What is a service level agreement (SLA) and how should you create one?
In this post, we’ll cover what this document is, why every service provider must have one at the ready, and what should be included.
What is a service level agreement (SLA)?
A service level agreement (SLA) is a documented agreement between a company that provides a product or service, the service provider, and their customers.
SLAs can be:
- Customer-based, or designed for a specific customer or group
- Service-based, or designed for anyone using a particular service
- Multi-level, or geared towards several parties
An SLA accomplishes several goals:
- Defines the services that providers are delivering
- Outlines costs, expectations, penalties, metrics, and other key protocols
- Benefits and motivates both parties to meet their obligations
- Acts as a binding legal agreement between both parties
The more complex a service is, the more important it is to craft an SLA that addresses the needs of each party involved.
9 items to include when creating your next SLA
Here are some of the most important points to include when building SLAs:
- Service level requirements. Service level requirements are the core of an SLA—these are the key deliverables that customers agree to receive from the service provider. This section of the document should describe the scope of these services as clearly as possible since they are the foundation of the business arrangement. Among other things, this section should cover: what will be provided, how it will be provided, reliability, and responsiveness.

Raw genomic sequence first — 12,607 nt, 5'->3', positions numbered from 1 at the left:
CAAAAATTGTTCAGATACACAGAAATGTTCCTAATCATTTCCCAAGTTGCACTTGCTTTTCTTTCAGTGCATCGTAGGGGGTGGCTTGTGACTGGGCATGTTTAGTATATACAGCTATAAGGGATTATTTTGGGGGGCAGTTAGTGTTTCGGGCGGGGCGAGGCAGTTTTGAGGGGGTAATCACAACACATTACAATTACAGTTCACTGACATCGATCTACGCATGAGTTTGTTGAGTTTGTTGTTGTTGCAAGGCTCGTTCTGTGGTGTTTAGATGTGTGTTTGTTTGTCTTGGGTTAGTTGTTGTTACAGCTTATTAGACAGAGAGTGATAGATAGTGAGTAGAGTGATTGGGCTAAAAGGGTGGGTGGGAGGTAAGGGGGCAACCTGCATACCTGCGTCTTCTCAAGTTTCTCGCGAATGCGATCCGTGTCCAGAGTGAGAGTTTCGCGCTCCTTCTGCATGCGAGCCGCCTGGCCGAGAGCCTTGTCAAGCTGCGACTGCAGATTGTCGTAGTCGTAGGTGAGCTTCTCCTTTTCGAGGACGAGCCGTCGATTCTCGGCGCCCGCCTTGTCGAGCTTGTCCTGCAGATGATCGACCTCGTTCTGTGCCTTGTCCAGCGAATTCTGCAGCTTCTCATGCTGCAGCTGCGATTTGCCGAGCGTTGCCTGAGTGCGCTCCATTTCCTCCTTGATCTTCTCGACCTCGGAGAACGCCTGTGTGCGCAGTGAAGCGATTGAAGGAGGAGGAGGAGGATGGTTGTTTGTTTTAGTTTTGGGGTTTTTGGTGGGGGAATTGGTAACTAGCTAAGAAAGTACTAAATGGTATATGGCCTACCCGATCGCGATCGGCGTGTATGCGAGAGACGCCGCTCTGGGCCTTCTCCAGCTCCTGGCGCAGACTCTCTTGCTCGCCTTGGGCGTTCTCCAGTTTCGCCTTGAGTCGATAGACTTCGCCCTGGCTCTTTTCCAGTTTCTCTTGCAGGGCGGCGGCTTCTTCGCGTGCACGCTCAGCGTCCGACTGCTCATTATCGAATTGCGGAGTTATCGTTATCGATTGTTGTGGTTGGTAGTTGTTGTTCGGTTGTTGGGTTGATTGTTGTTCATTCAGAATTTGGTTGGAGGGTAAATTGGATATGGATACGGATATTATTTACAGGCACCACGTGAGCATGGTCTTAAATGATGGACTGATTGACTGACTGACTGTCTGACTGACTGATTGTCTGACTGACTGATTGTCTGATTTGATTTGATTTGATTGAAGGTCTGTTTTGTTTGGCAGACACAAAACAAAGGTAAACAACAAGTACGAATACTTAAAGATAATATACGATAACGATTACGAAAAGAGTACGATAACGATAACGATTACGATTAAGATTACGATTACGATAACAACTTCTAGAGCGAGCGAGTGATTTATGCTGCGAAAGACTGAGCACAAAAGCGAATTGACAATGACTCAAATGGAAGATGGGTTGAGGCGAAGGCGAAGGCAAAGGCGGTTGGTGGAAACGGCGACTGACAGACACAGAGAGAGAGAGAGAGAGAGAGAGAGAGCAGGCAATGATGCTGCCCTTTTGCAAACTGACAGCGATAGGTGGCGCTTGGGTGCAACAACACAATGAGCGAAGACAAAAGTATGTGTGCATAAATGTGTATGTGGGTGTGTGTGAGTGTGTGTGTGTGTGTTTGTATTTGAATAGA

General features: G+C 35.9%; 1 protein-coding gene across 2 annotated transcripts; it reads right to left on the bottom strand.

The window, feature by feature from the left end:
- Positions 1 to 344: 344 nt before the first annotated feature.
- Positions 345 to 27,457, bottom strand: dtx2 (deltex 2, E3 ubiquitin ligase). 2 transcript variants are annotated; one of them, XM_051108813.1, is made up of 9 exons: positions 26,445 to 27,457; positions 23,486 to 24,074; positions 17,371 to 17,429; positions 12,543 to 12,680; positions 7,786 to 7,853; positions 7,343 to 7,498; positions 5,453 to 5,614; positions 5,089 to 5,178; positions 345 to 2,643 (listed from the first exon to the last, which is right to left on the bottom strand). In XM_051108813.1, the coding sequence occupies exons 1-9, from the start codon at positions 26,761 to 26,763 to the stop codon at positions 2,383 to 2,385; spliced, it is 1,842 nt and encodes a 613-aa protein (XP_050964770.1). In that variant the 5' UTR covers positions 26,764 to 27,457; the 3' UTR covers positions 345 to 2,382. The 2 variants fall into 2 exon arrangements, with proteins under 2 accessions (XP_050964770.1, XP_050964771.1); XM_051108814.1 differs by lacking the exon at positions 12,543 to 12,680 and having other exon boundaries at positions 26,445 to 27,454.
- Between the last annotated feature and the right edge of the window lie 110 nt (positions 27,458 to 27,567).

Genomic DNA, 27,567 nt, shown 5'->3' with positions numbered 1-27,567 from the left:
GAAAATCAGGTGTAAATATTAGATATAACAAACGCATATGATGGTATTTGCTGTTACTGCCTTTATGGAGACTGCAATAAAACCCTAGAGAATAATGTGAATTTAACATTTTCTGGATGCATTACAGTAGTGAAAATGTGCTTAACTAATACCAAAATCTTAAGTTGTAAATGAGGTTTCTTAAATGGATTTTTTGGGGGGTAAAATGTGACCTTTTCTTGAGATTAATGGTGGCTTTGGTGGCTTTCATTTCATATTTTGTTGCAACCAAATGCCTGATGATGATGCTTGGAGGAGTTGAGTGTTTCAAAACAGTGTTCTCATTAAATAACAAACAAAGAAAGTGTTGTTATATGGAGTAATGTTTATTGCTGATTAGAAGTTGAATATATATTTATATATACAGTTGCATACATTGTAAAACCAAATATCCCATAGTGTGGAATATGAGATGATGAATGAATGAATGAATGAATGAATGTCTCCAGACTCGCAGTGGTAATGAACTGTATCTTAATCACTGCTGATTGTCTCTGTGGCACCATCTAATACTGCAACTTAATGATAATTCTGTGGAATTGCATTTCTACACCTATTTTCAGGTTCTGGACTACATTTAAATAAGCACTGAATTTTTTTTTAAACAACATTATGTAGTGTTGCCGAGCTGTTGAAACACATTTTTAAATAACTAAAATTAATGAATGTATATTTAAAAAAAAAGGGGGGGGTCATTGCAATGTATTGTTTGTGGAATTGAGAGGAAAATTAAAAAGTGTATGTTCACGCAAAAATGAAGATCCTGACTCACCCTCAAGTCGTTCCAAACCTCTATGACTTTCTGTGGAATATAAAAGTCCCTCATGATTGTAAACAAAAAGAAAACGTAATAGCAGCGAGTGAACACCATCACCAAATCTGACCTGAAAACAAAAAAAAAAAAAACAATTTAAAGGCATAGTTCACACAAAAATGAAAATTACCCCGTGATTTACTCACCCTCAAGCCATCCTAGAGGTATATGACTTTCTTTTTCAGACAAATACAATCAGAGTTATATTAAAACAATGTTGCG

- General obligations. As an SLA is a two-way agreement between parties, each has a certain level of responsibility. In most cases, the service provider assumes the vast majority of the obligations in this agreement. However, in some cases, clients may also be required to fulfill some duties, such as providing payment or holding review sessions within a specific timeframe. If a client fails to meet a deadline, then it may be impossible for the service provider to deliver services as outlined in the SLA.
- Response requirements. In the event of service interruptions, providers will need to outline the type of action that will be taken. SLAs should go into as much detail as necessary, defining such parameters as the categories of incidents and how providers will respond to each type of event. A company that provides IT services, for example, could use ITIL incident types and responses as a basis for this section.
- Metrics. Metrics will vary depending on the type of service covered in the SLA. An IT provider, such as a cloud company, would add metrics such as service availability and average incident response times. Other metrics to focus on include metrics related to cybersecurity, business outcomes, and the quality of service.
- Monitoring and reporting requirements. SLAs should describe how service providers collect data, how often that information will be collected, and how and when that information will be communicated to the customer. Some applications, such as WalkMe’s Insights, utilize artificial intelligence to omit personal information when collecting usage details. It is equally important to address the reporting requirements for customers, in the event of incidents such as service outages or security breaches.